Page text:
This car was bodied by Saoutchik, the legendary French coachbuilder. It was repainted some 25 years ago but otherwise it is original. Only 254 of this series of the G72 were produced and this one carries a one-off body. It should bring between $175,000-$240,000. Click here for more info and here for more from this sale.

Update: Sold $207,019


1953 Renault Frégate Ondine Cabriolet by Ghia

Photo - Artcurial

Photo – Artcurial

The Renault Frégate was Renault’s executive sedan that they built between 1951 and 1960. Estate wagons were available as well, under different names. Renault showed a convertible at the 1953 Paris Motor Show, but it never entered production. Later, three more examples were shown and two disappeared. It is believed this is the only survivor of those cars.

The body is actually made of some kind of polyester blend. We’re really not sure what that means, but the engine is likely a 2.0-liter straight-four. The restoration was completed in the 1990s and it is believed that this car was used by legendary French singer Edith Piaf in the 1950s. It is the only car like it and it should bring between $87,000-$110,000. Click here for more info and here for more from Artcurial.

Update: Sold $86,814.


1939 Graham-Paige Type 97 Supercharged Cabriolet by Pourtout

Photo - Artcurial

Photo – Artcurial

The Graham brothers of Dearborn, Michigan, began producing their own trucks in 1922 after years of modifying Fords. That company was bought by Dodge in 1925 and the brothers joined Dodge’s board. But when Chrysler took over Dodge in 1928, the Graham brand was soon phased out. Good thing the brothers bought the Paige-Detroit Motor Company in 1927.

So in 1928, the Graham-Paige marque was introduced. In 1938 they introduced a bold (and awesome) new style that they built in low quantities through 1941. After the war, the automotive portion of the company was acquired by Kaiser-Frazer (which never reintroduced the Graham-Paige automobile brand), but Graham-Paige, strangely, soldiered on as a real estate company into the 1960s before becoming the Madison Square Garden Corporation. Weird, huh?

Anyway, the Type 97 Supercharged was built in 1938 and 1939. It is powered by a supercharged 3.5-liter straight-six making 115 horsepower. This car left Graham-Paige as a coupe (they didn’t offer a convertible) and made its way to France to be bodied by Pourtout in Paris. It may be the only such car with this body. It has been restored and should sell for between $165,000-$215,000. Click here for more info and here for more from this sale.

Update: Sold $186,985.

Update: Sold, RM Sotheby’s Amelia Island 2017, $770,000.


1949 Delahaye 135MS Coupe by Ghia

Photo - Artcurial

Photo – Artcurial

The Delahaye 135 was one of their best models. It lasted (in some form) between 1935 and 1954. The 135MS was the sportiest version – sometimes it was a race car, and sometimes it was a road car. It was the final Delahaye car available for purchase before the brand was phased out.

Bodies for the car varied widely. This car, with its covered wheels and sort of boxy design, was styled by Ghia in Turin. It’s beautiful. The engine is a 3.6-liter straight-six making 120 horsepower. It was built for the Shah of Iran who owned it until the late 1950s when it went back to Europe. Since then it spent time in the Blackhawk Collection and the John O’Quinn collection. The restoration was carried out sometime in the early 1990s. It’s a wonderful car and one of three Delahaye 135s styled by Ghia. It should sell for between $210,000-$285,000. Click here for more info and here for more from this sale.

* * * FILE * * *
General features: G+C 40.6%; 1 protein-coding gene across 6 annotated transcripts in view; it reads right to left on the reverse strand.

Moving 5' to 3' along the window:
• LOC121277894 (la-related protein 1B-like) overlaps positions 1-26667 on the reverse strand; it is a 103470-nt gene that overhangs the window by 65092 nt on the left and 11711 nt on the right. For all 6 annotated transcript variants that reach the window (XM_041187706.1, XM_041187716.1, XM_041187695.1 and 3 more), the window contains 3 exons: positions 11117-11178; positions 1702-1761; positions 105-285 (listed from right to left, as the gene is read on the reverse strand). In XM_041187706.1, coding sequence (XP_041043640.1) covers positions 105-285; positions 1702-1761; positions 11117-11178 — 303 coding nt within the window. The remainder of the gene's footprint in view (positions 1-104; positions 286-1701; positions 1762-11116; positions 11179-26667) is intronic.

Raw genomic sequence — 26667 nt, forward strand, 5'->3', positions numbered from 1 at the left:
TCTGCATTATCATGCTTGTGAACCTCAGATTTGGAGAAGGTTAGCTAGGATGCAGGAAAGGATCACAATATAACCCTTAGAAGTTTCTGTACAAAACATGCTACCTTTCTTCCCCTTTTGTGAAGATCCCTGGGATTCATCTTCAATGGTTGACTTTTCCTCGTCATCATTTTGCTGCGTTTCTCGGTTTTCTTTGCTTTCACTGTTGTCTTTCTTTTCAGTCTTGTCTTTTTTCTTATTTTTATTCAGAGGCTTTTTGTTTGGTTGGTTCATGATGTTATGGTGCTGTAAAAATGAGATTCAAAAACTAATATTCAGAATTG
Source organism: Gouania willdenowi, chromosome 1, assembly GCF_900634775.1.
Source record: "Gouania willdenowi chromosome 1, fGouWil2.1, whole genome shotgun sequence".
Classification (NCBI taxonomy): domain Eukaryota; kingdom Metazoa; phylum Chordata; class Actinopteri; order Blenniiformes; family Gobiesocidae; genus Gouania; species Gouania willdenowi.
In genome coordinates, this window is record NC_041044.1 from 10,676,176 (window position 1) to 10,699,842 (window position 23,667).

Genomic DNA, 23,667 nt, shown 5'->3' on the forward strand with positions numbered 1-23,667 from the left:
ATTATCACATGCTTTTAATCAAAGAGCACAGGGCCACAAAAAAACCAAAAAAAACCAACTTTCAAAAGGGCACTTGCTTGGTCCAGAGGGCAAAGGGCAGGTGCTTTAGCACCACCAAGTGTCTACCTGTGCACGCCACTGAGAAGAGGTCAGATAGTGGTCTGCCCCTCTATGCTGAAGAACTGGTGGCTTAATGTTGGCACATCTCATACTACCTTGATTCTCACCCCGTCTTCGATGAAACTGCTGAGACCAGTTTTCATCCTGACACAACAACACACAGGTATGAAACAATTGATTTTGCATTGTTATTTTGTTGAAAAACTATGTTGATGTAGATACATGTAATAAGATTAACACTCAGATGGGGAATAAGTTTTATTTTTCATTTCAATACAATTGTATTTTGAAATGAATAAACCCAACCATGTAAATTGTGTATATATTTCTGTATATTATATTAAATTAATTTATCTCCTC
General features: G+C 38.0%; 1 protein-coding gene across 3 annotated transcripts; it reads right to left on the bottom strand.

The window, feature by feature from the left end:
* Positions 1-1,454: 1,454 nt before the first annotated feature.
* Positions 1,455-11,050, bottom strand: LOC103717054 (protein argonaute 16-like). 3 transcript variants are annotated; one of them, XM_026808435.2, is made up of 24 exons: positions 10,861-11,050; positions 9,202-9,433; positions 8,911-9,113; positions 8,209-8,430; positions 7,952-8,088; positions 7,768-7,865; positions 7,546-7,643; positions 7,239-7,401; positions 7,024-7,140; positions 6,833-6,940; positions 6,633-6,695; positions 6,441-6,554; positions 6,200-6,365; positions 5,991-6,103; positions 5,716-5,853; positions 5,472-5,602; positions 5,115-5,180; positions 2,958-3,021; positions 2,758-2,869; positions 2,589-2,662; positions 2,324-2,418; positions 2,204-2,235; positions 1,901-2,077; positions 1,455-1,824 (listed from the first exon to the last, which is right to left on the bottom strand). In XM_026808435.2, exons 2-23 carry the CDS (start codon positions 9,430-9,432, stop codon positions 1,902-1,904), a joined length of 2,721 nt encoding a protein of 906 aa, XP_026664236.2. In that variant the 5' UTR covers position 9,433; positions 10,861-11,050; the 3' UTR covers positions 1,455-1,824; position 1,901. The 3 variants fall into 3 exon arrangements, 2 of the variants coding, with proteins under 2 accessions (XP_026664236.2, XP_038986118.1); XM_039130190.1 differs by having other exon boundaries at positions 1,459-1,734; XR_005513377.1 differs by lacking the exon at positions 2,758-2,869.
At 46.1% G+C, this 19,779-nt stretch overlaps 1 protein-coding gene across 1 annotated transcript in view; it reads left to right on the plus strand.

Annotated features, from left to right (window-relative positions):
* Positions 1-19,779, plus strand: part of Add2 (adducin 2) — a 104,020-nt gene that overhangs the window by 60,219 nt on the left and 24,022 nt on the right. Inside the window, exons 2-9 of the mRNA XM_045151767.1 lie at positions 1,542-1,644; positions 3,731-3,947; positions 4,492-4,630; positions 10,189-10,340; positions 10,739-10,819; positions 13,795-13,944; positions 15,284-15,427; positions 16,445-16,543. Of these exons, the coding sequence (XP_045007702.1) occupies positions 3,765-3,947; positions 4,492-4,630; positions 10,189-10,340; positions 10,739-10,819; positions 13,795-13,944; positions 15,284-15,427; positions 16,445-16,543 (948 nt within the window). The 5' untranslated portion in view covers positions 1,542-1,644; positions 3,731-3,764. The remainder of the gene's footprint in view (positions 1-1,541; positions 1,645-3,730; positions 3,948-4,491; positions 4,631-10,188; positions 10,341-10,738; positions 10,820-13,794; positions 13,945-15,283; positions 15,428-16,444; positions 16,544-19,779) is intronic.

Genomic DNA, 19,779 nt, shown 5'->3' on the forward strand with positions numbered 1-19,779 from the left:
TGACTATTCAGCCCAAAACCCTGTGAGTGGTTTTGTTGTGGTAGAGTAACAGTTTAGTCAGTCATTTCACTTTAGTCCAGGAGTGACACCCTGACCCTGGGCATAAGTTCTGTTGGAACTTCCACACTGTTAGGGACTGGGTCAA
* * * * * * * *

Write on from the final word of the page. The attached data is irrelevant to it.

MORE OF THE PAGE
Update: Sold $180,307.


1951 Talbot-Lago T26 Grand Sport by Dubos

Photo - Artcurial

Photo – Artcurial

The Talbot-Lago T26 Record was a car introduced by Talbot-Lago in 1946. In late 1947, a Grand Sport version was introduced, which included a more powerful 4.5-liter straight-six making 190 horsepower (in this form). Grand Sport cars (that weren’t race cars) were all sent out to coachbuilders to have some of the best designs of the period attached to them.

This one went to Carrossier Louis Dubos near Paris for this elegant cabriolet that, while originally black, looks glorious in white. Never completely restored, mechanical bits have been redone as needed. This is one of three T26s bodied by Dubos and the only Grand Sport to wear one of their bodies. It should sell for between $260,000-$350,000. Click here for more info and here for more from this sale.

Update: Sold $293,834.

Talbot-Lago T26 Grand Sport

1950 Talbot-Lago T26 Grand Sport

Offered by RM Auctions | Monaco | May 12, 2012

A few weeks ago we talked about the partial history behind Sunbeam-Talbot-Darracq (specifically, the Darracq history leading up to “STD Motors”). Well, when STD fell apart in 1935 and Darracq went its own way, Talbot was re-organized by Antonio Lago, a Venetian sent to save Talbot from the scrap heap of history.

In addition to rejuvenating the company – and building some of the most desirable coachbuilt French automobiles in existence – he took the company racing. Talbot-Lago cars competed in Formula One and at the 24 Hours of Le Mans – where they scored an improbable 1-2 finish in 1950. The competition history on the car offered here includes:

  • 1951 24 Hours of Le Mans – 42nd, DNF (with Louis Rosier & Juan Manuel Fangio)
  • 1952 Monaco Grand Prix – 12th, DNF (with Rosier & Maurice Trintignant)
  • 1952 Grand Prix de Reims – DNF (with Eugène Chaboud)
  • 1952 Coupè du Salon – DNF (with Georges Grignard)
  • 1952 12 Hours of Casablanca – DNF (with Grignard & Lino Fayen)
  • 1954 Coupè de Paris – Withdrawn after Guy Mairesse was killed driving this car in a practice crash

Not exactly a spotless record, but Fangio drove this car. After Mairesse’s death at Montlhèry in April of 1954, the car was locked in a garage (still sitting on the transporter). In 1958, the present owner bought the car and had it back on track by 1961 and by 1963 was competing solely in historic events. In 1968, the body was restored to the style you see here (it had been fitted with fendered sports car bodywork in 1952). In 1989 the car underwent a more comprehensive restoration but it has remained competitive in historic races, basically since it left competition of the less-historic and more current type. It retains the 200+ horsepower 4.5-liter straight-six.

It’s an amazing opportunity: buy a car that was driven by Juan Manuel Fangio at the 24 Hours of Le Mans. It’s kind of a big deal. The estimate is $1,310,000-$1,975,000. For the complete catalog description, click here. And for more on RM in Monaco, click here.

Update: did not sell.